India’s anti-corruption crusader and 2015 Ramon Magsaysay Awardee SANJIV CHATURVEDI is an environment and wildlife lover. Through Asian Leaders Talk, we asked CHATURVEDI’s quick take on the environment and transformative leadership.
RMAF: What is the most important environmental issue we are facing right now?
CHATURVEDI: Loss of biodiversity, particularly of primary forests, grasslands and wetlands; unsustainable agricultural and developmental practices; rapid loss of ground water aquifers; climate change resulting in melting ice caps & sea level rice; plastic, air and water pollution, are some of most pressing as well as threatening environmental issues. It is extremely difficult to prioritize any particular one as more or less important because each of these issues have very serious implications, not only for the future of mankind but also for the very existence of life on this planet.
RMAF: How do we overcome this challenge?
CHATURVEDI: The only way to overcome these challenges is more and more global efforts for increasing research in environment friendly technologies and practices, and equitable sharing of such technologies with developing countries, without any ulterior considerations as impact of environmental problems, are mostly on a global basis and not limited to some particular regions only. In this regard, developed and resourceful countries which have more robust facilities of research, should be more lenient and open hearted, to share such technologies with poorer countries, and at the same time, more and more efforts are needed to inculcate environmental responsible behavior among citizens.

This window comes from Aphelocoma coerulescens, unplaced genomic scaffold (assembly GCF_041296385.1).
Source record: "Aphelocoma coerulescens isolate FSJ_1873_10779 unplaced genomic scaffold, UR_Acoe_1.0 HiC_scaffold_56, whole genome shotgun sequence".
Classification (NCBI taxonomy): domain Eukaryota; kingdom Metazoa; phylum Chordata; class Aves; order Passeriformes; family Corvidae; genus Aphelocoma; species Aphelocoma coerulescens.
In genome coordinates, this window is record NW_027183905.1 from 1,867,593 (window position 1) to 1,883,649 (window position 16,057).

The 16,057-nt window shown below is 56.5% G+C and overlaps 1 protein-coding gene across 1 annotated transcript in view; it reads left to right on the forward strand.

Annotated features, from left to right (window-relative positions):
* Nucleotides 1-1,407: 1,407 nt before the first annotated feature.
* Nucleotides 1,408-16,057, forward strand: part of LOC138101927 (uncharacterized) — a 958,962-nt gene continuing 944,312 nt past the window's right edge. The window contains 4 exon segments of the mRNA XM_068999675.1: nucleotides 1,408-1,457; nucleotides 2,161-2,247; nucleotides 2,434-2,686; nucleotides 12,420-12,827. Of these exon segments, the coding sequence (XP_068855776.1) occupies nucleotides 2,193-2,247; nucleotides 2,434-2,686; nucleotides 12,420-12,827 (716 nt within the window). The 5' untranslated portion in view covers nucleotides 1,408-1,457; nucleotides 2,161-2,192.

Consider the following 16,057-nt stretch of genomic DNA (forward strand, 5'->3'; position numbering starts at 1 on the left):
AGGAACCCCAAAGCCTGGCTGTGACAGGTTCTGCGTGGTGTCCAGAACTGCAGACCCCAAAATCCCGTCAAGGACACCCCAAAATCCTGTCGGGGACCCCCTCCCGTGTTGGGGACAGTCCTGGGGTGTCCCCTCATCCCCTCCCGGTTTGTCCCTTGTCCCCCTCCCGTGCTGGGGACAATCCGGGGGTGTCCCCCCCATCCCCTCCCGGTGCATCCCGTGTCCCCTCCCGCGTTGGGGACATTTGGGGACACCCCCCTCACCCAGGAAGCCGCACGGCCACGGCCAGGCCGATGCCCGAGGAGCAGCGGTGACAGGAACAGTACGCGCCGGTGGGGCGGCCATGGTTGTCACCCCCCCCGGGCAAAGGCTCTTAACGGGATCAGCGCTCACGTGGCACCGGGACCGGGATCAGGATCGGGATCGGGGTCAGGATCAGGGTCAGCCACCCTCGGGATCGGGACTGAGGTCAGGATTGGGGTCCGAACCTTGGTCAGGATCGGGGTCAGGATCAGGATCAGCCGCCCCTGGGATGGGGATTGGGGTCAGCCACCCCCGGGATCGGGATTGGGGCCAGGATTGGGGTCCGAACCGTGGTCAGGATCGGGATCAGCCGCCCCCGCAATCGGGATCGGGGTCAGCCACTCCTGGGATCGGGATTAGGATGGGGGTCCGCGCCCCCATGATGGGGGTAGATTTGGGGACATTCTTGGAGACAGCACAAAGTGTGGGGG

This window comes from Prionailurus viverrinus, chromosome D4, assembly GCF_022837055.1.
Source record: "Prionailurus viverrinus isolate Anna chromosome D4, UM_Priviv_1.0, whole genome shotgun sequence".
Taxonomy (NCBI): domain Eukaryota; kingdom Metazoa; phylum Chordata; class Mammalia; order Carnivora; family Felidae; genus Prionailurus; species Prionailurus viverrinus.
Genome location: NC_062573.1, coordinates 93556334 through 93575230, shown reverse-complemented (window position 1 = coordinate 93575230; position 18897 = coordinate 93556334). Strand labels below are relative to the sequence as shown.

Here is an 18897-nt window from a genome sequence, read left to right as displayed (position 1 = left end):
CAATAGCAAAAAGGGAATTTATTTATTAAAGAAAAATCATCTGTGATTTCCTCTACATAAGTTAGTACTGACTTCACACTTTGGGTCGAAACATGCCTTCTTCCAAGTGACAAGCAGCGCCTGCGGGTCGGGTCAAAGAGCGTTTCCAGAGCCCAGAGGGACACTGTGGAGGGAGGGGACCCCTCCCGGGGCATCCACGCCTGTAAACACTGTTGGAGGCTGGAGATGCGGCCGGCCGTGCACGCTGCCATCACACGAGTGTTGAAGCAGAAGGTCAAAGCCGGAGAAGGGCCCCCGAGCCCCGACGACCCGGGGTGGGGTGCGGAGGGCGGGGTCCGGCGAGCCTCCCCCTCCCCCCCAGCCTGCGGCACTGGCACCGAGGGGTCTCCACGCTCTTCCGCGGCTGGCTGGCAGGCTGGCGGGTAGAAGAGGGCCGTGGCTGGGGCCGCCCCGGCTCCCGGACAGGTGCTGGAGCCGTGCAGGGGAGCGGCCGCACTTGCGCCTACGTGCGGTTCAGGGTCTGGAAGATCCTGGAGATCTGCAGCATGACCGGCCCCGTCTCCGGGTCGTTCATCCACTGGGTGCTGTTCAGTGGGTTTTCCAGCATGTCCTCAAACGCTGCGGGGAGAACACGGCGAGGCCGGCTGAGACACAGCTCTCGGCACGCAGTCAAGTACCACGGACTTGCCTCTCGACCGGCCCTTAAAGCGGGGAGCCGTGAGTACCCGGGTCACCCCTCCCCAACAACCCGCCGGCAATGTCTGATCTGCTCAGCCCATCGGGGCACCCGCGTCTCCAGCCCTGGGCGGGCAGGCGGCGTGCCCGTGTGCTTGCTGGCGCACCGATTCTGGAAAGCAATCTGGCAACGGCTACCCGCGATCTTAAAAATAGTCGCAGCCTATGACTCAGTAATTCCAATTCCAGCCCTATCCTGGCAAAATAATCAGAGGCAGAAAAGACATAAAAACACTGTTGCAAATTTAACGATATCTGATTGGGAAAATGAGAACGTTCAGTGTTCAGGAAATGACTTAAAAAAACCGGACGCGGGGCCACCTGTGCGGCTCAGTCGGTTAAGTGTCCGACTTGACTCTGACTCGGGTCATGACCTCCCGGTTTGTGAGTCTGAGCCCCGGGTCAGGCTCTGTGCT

RMAF: What values should a good environmental leader or advocate have?
CHATURVEDI: A good environmental leader should always try to ingrain values of respect for mother nature, and spirit of coexistence. He would make people understand the very basic fact that we are just a part of a chain of millions of species, and not on top of these species, as most of us wrongfully construe. Even if one small link of this chain is damaged or broken, all other species, including homo sapiens, would feel heat in one way or another and secondly to emphasize what Mahatma Gandhi had said long back that nature has enough for fulfilling our need but not for fulfilling our greed. At the same time he would inspire people to bring out more creative, innovative, people friendly and cost effective solutions to resolve perpetual conflict between environments versus development.
RMAF: What advice can you give young people who are advocating for the environment?
CHATURVEDI: I think that most important aspect is to educate, encourage and motivate people to bring about fundamental changes in their living habitats including preventing the loss of our precious natural resources—water, energy and woods; recognizing and preserving precious biodiversity in our backyards; minimizing use of resource guzzling agricultural practices, eliminating use of plastic from our lives and to undertake scientific afforestation practices of suitable species as well as protecting and developing other ecosystem like grasslands, wetlands, mangroves, peat lands and alpine meadows, which are ecologically equally important.
Sanjiv Chaturvedi delivered his response during the 57th Ramon Magsaysay Awards
Presentation Ceremonies held August 31, 2015.